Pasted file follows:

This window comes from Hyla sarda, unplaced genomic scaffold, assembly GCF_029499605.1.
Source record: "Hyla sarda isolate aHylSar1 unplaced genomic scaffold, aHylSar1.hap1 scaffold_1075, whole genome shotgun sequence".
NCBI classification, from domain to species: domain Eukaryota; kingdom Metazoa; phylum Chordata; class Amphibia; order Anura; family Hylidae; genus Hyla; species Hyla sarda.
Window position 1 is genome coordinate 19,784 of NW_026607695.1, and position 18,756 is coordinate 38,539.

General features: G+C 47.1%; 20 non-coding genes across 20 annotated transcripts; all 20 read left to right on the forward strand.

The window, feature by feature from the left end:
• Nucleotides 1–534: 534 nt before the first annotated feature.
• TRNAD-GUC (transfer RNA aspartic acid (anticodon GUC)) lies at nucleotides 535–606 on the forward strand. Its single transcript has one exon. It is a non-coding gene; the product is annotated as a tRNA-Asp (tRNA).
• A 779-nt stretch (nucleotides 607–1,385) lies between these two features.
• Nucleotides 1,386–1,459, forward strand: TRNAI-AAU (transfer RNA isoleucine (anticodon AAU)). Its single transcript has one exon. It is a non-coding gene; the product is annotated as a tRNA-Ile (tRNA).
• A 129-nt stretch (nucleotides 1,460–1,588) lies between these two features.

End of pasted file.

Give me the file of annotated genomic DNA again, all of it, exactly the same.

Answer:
This window comes from Hyla sarda, unplaced genomic scaffold, assembly GCF_029499605.1.
Source record: "Hyla sarda isolate aHylSar1 unplaced genomic scaffold, aHylSar1.hap1 scaffold_1075, whole genome shotgun sequence".
NCBI classification, from domain to species: domain Eukaryota; kingdom Metazoa; phylum Chordata; class Amphibia; order Anura; family Hylidae; genus Hyla; species Hyla sarda.
Window position 1 is genome coordinate 19,784 of NW_026607695.1, and position 18,756 is coordinate 38,539.

General features: G+C 47.1%; 20 non-coding genes across 20 annotated transcripts; all 20 read left to right on the forward strand.

The window, feature by feature from the left end:
• Nucleotides 1–534: 534 nt before the first annotated feature.
• TRNAD-GUC (transfer RNA aspartic acid (anticodon GUC)) lies at nucleotides 535–606 on the forward strand. Its single transcript has one exon. It is a non-coding gene; the product is annotated as a tRNA-Asp (tRNA).
• A 779-nt stretch (nucleotides 607–1,385) lies between these two features.
• Nucleotides 1,386–1,459, forward strand: TRNAI-AAU (transfer RNA isoleucine (anticodon AAU)). Its single transcript has one exon. It is a non-coding gene; the product is annotated as a tRNA-Ile (tRNA).
• A 129-nt stretch (nucleotides 1,460–1,588) lies between these two features.